Gámez-Guadix, M., Jaureguizar, J., Almendros, C., & Carrobles, J. (2012). Estilos de socialización familiar y violencia de hijos a padres en población española (Family socialization styles and violence from children to parents in the Spanish population). Behavioral Psychology, 20, 585-602. Retrieved from ]

García, F., & Musitu, G. (2014). Autoconcepto Forma-5 (4th ed.). Madrid, Spain: TEA. [ Links ]

García, C. H., Valle, A., Daniel, L., Grimaldo, N., Grimaldo, B., & Calderón, C. (2018). Psychopathy as a predictor variable of the disposition to steal. Revista Iberoamericana de Psicología y Salud, 9, 137-148. [ Links ]

Garrido, V. (2005). Los hijos tiranos: El síndrome del emperador (The tyrant children: The Emperor Syndrome). Barcelona, Spain: Ariel. [ Links ]

Garrido, V., & Galvis, M. J. (2016). La violencia filio-parental: una revisión de la investigación empírica en España y sus implicaciones para la prevención y tratamiento (Child-to-parent violence: A review of empirical research in Spain and its implications for prevention and treatment). Revista de Derecho Penal y Criminología, 16, 339-374. Retrieved from ]

Ghanizadeh, A., & Jafari, P. (2010). Risk factors of abuse of parents by their ADHD children. European Child and Adolescent Psychiatry, 19, 75-81. [ Links ]

Glick, P., & Fiske, S. (1996). The ambivalent sexism inventory: Differentiating hostile and benevolent sexism. Journal of Personality and Social Psychology, 70, 491-512. [ Links ]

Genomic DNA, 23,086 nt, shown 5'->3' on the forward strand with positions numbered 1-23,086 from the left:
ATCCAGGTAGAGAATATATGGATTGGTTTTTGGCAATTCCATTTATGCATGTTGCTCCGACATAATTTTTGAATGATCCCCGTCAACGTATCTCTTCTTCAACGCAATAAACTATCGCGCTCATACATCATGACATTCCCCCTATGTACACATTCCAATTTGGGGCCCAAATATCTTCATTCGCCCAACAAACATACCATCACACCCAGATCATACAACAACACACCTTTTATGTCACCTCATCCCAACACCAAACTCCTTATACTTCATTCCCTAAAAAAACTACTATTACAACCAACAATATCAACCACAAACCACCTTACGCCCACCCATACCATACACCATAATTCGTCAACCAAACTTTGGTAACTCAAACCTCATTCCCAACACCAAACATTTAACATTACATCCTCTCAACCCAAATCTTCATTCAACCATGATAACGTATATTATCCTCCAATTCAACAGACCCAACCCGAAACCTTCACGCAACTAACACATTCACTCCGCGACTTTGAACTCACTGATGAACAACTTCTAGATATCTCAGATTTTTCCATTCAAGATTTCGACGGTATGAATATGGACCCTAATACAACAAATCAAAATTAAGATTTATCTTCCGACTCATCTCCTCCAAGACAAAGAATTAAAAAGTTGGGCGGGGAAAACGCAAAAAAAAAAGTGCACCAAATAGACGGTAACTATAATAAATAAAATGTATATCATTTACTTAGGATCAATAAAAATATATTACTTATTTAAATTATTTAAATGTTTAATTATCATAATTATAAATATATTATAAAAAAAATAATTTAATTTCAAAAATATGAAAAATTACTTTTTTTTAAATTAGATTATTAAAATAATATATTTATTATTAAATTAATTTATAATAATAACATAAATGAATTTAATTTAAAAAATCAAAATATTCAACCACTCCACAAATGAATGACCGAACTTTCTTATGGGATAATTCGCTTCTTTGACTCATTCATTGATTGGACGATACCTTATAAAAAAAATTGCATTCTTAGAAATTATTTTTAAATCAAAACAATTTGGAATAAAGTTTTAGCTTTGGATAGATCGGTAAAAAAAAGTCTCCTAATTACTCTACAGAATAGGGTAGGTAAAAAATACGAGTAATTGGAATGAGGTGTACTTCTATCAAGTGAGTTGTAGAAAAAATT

Gray, M. R., & Steinberg, L. (1999). Unpacking Authoritative parenting: Reassessing a multidimensional construct. Journal of Marriage and Family, 61, 574-588. [ Links ]

Gullone, E., & Robinson, K. (2005). The inventory of parent and peer attachment-revised (IPPA-R) for Children: A psychometric investigation. Clinical Psychology & Psychotherapy, 12, 67-79. [ Links ]

Hernández, A. (2016). El perfil psicosocial de los agresores y de las víctimas de la violencia filioparental (The psychosocial profile of aggressors and victims of chiold-to-parent violence) (Unpublished doctoral dissertation, Universidad de La Laguna, Santa Cruz de Tenerife, Spain). [ Links ]

Holt, A. (2016). Adolescent-to-parent abuse as a form of “domestic violence”: A conceptual review. Trauma, Violence, & Abuse, 17, 490-499. [ Links ]

Hong, J., Kral, M. Espelage, D., & Allen, P. (2012). The social ecology of adolescent-initiated parent abuse: A review of the literature. Child Psychiatry and Human Development, 43, 431-454. [ Links ]

Ibabe, I. (2014). Direct and indirect effects of family violence on child-to-parent violence. Estudios de Psicología, 35, 137-167. [ Links ]

Ibabe, I., Arnoso, A., & Elorriaga, E. (2014). Behavioral problems and depressive symptomatology as predictors of child-to-parent violence. European Journal of Psychology Applied to Legal Context, 6, 53-61. [ Links ]

Ibabe, I., & Bentler, P. (2016). The contribution of family relationships to child-to-parent violence. Journal of Family Violence, 31, 259-269. [ Links ]

Ibabe, I., & Jaureguizar, J. (2011). El perfil psicológico de los menores denunciados por violencia filio-parental (The psychological profile of minors reported for child-to-parent violence). Revista Española de Investigación Criminológica, 9, 1-19. Retrieved from ]